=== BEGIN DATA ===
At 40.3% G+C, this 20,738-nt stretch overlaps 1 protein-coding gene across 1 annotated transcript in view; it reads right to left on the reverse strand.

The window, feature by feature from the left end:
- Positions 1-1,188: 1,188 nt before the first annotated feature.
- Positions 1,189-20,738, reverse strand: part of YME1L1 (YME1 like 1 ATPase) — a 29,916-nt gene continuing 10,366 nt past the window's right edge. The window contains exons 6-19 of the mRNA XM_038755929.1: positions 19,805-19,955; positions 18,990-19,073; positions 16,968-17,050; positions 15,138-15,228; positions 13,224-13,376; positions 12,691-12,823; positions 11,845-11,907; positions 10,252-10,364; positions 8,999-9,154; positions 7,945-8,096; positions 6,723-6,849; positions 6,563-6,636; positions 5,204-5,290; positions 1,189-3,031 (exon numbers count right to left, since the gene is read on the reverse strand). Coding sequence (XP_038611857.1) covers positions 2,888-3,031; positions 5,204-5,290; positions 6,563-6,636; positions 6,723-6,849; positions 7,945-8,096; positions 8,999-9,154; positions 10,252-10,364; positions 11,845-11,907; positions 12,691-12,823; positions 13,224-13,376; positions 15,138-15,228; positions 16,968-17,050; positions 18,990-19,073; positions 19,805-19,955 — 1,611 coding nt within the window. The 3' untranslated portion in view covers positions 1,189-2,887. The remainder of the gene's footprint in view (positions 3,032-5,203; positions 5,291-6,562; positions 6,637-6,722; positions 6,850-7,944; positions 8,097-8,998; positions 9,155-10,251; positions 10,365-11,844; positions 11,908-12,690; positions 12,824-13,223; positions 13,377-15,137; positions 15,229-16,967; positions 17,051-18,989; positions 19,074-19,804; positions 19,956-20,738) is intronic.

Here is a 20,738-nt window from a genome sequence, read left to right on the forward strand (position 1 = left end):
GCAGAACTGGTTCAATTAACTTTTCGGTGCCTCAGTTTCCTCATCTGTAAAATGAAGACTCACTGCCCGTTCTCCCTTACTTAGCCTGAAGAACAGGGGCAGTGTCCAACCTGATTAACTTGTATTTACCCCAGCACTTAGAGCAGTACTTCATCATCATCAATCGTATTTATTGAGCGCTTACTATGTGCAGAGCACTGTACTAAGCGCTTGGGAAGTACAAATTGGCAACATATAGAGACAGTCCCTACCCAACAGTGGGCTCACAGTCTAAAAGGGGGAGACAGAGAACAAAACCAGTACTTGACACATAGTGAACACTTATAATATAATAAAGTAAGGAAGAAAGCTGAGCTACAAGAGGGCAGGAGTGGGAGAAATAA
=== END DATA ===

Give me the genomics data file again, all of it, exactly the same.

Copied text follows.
At 40.3% G+C, this 20,738-nt stretch overlaps 1 protein-coding gene across 1 annotated transcript in view; it reads right to left on the reverse strand.

The window, feature by feature from the left end:
- Positions 1-1,188: 1,188 nt before the first annotated feature.
- Positions 1,189-20,738, reverse strand: part of YME1L1 (YME1 like 1 ATPase) — a 29,916-nt gene continuing 10,366 nt past the window's right edge. The window contains exons 6-19 of the mRNA XM_038755929.1: positions 19,805-19,955; positions 18,990-19,073; positions 16,968-17,050; positions 15,138-15,228; positions 13,224-13,376; positions 12,691-12,823; positions 11,845-11,907; positions 10,252-10,364; positions 8,999-9,154; positions 7,945-8,096; positions 6,723-6,849; positions 6,563-6,636; positions 5,204-5,290; positions 1,189-3,031 (exon numbers count right to left, since the gene is read on the reverse strand). Coding sequence (XP_038611857.1) covers positions 2,888-3,031; positions 5,204-5,290; positions 6,563-6,636; positions 6,723-6,849; positions 7,945-8,096; positions 8,999-9,154; positions 10,252-10,364; positions 11,845-11,907; positions 12,691-12,823; positions 13,224-13,376; positions 15,138-15,228; positions 16,968-17,050; positions 18,990-19,073; positions 19,805-19,955 — 1,611 coding nt within the window. The 3' untranslated portion in view covers positions 1,189-2,887. The remainder of the gene's footprint in view (positions 3,032-5,203; positions 5,291-6,562; positions 6,637-6,722; positions 6,850-7,944; positions 8,097-8,998; positions 9,155-10,251; positions 10,365-11,844; positions 11,908-12,690; positions 12,824-13,223; positions 13,377-15,137; positions 15,229-16,967; positions 17,051-18,989; positions 19,074-19,804; positions 19,956-20,738) is intronic.

Here is a 20,738-nt window from a genome sequence, read left to right on the forward strand (position 1 = left end):
GCAGAACTGGTTCAATTAACTTTTCGGTGCCTCAGTTTCCTCATCTGTAAAATGAAGACTCACTGCCCGTTCTCCCTTACTTAGCCTGAAGAACAGGGGCAGTGTCCAACCTGATTAACTTGTATTTACCCCAGCACTTAGAGCAGTACTTCATCATCATCAATCGTATTTATTGAGCGCTTACTATGTGCAGAGCACTGTACTAAGCGCTTGGGAAGTACAAATTGGCAACATATAGAGACAGTCCCTACCCAACAGTGGGCTCACAGTCTAAAAGGGGGAGACAGAGAACAAAACCAGTACTTGACACATAGTGAACACTTATAATATAATAAAGTAAGGAAGAAAGCTGAGCTACAAGAGGGCAGGAGTGGGAGAAATAA